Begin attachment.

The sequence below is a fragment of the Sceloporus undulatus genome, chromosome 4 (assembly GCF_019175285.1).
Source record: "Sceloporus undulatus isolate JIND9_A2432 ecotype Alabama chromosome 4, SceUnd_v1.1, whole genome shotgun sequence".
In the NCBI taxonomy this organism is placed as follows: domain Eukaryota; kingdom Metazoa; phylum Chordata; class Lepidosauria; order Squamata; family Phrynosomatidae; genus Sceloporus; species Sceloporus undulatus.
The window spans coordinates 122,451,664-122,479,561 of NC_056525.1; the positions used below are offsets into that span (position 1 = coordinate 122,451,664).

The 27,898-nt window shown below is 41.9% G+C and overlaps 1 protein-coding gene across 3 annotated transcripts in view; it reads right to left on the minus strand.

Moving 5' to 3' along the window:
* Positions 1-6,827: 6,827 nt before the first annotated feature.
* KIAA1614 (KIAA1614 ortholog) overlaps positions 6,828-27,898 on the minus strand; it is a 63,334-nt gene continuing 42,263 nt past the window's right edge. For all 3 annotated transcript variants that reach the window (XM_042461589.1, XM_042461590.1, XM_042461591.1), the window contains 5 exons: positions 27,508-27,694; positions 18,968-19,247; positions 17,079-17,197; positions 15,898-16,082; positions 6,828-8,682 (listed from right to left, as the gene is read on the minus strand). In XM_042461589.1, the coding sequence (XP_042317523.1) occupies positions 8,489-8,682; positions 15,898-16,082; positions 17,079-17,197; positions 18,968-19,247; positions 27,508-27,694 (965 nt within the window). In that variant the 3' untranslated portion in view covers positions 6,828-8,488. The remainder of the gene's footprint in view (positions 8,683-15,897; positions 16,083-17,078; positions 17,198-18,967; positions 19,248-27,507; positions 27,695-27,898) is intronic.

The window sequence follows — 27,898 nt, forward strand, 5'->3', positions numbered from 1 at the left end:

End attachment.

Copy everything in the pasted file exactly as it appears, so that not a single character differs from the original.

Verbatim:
The sequence below is a fragment of the Sceloporus undulatus genome, chromosome 4 (assembly GCF_019175285.1).
Source record: "Sceloporus undulatus isolate JIND9_A2432 ecotype Alabama chromosome 4, SceUnd_v1.1, whole genome shotgun sequence".
In the NCBI taxonomy this organism is placed as follows: domain Eukaryota; kingdom Metazoa; phylum Chordata; class Lepidosauria; order Squamata; family Phrynosomatidae; genus Sceloporus; species Sceloporus undulatus.
The window spans coordinates 122,451,664-122,479,561 of NC_056525.1; the positions used below are offsets into that span (position 1 = coordinate 122,451,664).

The 27,898-nt window shown below is 41.9% G+C and overlaps 1 protein-coding gene across 3 annotated transcripts in view; it reads right to left on the minus strand.

Moving 5' to 3' along the window:
* Positions 1-6,827: 6,827 nt before the first annotated feature.
* KIAA1614 (KIAA1614 ortholog) overlaps positions 6,828-27,898 on the minus strand; it is a 63,334-nt gene continuing 42,263 nt past the window's right edge. For all 3 annotated transcript variants that reach the window (XM_042461589.1, XM_042461590.1, XM_042461591.1), the window contains 5 exons: positions 27,508-27,694; positions 18,968-19,247; positions 17,079-17,197; positions 15,898-16,082; positions 6,828-8,682 (listed from right to left, as the gene is read on the minus strand). In XM_042461589.1, the coding sequence (XP_042317523.1) occupies positions 8,489-8,682; positions 15,898-16,082; positions 17,079-17,197; positions 18,968-19,247; positions 27,508-27,694 (965 nt within the window). In that variant the 3' untranslated portion in view covers positions 6,828-8,488. The remainder of the gene's footprint in view (positions 8,683-15,897; positions 16,083-17,078; positions 17,198-18,967; positions 19,248-27,507; positions 27,695-27,898) is intronic.

The window sequence follows — 27,898 nt, forward strand, 5'->3', positions numbered from 1 at the left end: